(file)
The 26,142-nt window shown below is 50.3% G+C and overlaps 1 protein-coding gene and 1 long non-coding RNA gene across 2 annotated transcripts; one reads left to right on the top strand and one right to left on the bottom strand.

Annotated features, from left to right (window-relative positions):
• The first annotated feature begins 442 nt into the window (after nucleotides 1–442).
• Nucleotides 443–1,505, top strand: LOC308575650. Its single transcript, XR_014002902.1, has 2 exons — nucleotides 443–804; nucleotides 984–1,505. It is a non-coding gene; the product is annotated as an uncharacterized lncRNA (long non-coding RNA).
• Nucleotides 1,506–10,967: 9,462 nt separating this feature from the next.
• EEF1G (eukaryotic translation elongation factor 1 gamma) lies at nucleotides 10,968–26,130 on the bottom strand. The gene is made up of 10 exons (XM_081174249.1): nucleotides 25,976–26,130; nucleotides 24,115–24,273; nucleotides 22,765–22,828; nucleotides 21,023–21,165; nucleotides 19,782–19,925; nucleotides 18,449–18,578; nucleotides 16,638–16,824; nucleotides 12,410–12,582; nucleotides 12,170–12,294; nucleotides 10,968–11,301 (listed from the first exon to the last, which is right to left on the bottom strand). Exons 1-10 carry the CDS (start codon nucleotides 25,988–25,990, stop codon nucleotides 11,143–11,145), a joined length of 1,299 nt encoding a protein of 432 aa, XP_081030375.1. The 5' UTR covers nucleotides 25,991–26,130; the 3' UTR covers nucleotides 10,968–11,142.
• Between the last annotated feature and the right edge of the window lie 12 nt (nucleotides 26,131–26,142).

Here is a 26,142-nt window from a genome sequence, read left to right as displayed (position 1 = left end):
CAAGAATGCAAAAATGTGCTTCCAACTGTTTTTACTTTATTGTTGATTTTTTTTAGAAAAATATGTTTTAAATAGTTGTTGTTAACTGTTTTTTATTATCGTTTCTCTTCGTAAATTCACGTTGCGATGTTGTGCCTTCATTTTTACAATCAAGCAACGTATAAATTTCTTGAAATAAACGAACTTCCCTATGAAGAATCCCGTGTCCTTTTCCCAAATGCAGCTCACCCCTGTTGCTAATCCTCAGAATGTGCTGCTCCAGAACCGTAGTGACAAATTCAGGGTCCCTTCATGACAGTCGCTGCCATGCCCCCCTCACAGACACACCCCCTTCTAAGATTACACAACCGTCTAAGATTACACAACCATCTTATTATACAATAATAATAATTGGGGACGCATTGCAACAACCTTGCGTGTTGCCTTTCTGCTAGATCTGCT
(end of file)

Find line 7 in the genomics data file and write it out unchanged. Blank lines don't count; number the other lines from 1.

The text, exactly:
• Between the last annotated feature and the right edge of the window lie 12 nt (nucleotides 26,131–26,142).